In this post, I'd like to look at the current family policies in the United States. Then, in an upcoming post I'll look at some of the proposed additions or reforms to these policies. In both posts, I'll look at how all these affect peer unions. In this post, for sake of simplicity, I am going to use two Supreme Court Justices as a template, one a woman who is either married (in a 2-parent marriage) or widowed, and one a man who has a nonearning sole parent wife or widowed. Both Justices earn the same salary and have the same job, but as we will see the federal system treats them very differently.
Current Family Policies in the United States
It's commonly said that the United States has "no family policies". Is this really true?
The United States, especially at the federal level and in many states, actually has a lot of family policies. Virtually every federal policy, from the income tax system to Social Security to the Affordable Care Act, is built around a template of a female primary or sole parent to children and a male primary or sole earner who has no responsibility for meeting the needs of a child other than money. Whether parents are married or not, this template is the one around which federal systems are built.
This means that one unusual family policy that the United States tax and benefit policy has is that it pays men not to take parental leave or to share responsibility for meeting a child's needs other than money. This is effectively a type of "reverse parental leave" or "parental neglect leave" (i.e. a paid "leave" from caring for his child or a payment to neglect his child).
As I've mentioned in other posts, the United States tax system provides tax cuts to families that consolidate their earnings in one earner over families that have two earners. The two-earner/two-parent family and the sole breadwinner/female primary parent family do not pay the same taxes on the same gross income; the former pays much higher taxes and receives less in benefits in programs such as Social Security and the Affordable Care Act (especially in the reproductive health and preventive care provisions). Also, within the sole breadwinner couple, the sole breadwinner tax subsidies and benefits also go overwhelmingly to the sole breadwinner, not to the stay-at-home parent.
This disparity has the effect of the federal system giving tax cuts, and increased government benefits, to men who neglect their children.
It is very unusual, especially among developed countries and OECD countries, for a government and taxpayers to compensate this. While the marketplace rewards men who neglect their children, for example, simply by the fact that a man who does not take a paternity leave gets paid to work, it is unusual for the government to add another layer of compensation to the man on top of this, in the form of tax cuts and extra benefits if he does this, that have nothing to do with the actual work he is performing or his productivity.
In the marketplace, for example, men, and women for that matter, are financially rewarded for neglecting their children because they are uninterrupted in their work and because they aren't using energy for the work of meeting a child's needs personally. They thus have more time, including continuous time, and energy to work and the marketplace rewards this. While over time, this type of "ideal childless worker" ends up facing other costs and even imposing costs on the marketplace and employers, in a short-term market this behavior is more valuable to the marketplace and is rewarded. Why does the government subsidize it, though?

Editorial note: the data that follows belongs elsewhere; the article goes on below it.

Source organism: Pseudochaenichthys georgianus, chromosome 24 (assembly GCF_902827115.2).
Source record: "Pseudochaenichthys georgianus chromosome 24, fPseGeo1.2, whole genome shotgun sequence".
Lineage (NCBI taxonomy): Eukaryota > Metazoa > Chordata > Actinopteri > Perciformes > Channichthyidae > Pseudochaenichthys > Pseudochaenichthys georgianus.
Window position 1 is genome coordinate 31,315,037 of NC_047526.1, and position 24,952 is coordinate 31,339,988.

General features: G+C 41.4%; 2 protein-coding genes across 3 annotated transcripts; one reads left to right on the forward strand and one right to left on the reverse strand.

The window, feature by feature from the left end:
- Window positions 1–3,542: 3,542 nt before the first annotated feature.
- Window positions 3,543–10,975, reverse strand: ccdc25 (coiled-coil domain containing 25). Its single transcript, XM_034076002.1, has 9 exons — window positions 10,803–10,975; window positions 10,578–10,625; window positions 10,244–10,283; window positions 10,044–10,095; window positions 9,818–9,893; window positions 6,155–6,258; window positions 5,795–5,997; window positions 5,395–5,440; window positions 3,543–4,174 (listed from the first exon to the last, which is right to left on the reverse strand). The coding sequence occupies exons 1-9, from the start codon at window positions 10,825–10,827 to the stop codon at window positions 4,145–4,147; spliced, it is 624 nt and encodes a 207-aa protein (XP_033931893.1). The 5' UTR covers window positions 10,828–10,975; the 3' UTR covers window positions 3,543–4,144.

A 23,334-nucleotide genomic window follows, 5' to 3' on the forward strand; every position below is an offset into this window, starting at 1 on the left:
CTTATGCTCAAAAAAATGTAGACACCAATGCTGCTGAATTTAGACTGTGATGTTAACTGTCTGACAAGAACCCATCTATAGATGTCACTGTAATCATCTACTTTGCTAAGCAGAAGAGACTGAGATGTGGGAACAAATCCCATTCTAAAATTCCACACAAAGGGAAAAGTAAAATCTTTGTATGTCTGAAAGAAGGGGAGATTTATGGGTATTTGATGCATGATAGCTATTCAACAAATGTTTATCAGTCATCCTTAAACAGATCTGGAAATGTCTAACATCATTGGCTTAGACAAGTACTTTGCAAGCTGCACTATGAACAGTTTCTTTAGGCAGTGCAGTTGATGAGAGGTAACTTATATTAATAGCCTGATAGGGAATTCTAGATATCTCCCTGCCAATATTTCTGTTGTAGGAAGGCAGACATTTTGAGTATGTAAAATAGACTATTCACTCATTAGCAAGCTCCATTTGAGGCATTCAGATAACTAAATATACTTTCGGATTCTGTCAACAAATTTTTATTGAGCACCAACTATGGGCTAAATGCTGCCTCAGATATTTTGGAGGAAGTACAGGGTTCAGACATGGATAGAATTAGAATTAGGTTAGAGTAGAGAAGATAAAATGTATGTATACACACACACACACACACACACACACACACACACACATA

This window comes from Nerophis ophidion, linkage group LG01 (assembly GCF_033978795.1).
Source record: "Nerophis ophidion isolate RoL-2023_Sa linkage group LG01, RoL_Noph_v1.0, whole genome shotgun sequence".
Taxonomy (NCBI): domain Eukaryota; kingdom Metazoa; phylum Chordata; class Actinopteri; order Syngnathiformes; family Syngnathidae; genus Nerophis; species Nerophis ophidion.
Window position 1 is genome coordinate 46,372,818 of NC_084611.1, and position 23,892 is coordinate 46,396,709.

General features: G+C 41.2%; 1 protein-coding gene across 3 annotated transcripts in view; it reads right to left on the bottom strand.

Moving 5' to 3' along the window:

To understand the mechanics of this, let's look at the specific example of Madam Justice Peer Married (with her husband, the "Peers") v. Mr. Justice Sole Breadwinner (with wife, the "Patriarch/SAHMs").
When these families have babies, the mother faces biological demands in late pregnancy, delivery and lactation that the father cannot meet. This is true for both the Peers and the Patriarch/SAHMs. In the Peers, these biological demands mean that working may be more difficult or even impossible and thus the mother's income understandably drops during this time. In the Patriarch/SAHMs the mother by definition doesn't earn money so there is no income lost during this time.
The father does not face these biological demands, although many men do participate, helping the mother with the demands she faces as well as directly taking on the demands of the baby after s/he is born that he can meet (which is basically everything except breastfeeding). In the Peers, the man does this; the Patriarch/SAHMs, he does not. In the Peers, he takes a parental leave after the mother returns to paid work that matches hers in time and his income drops during this time. In the Patriarch/SAHMs, the father by definition doesn't do this, so he doesn't face any change with the birth of the baby, except perhaps that unpaid work the mother used to do, such as family chores, don't get done and he may have to do them. He also faces no drop in his income, or only a small one, due to the demands of the unpaid chores.
As we move through the stages of (a) no pregnancy or baby, (b) late pregnancy, delivery, lactation and paternal leave (in the case of the Peers), and (c) 6-month old baby, here are the tax burdens and tax rates paid. I'll also include a comparison at the retirement end where, for illustrative purposes, (i) both Justices are widowed and (ii) where their spouses are widowed.
[To be completed]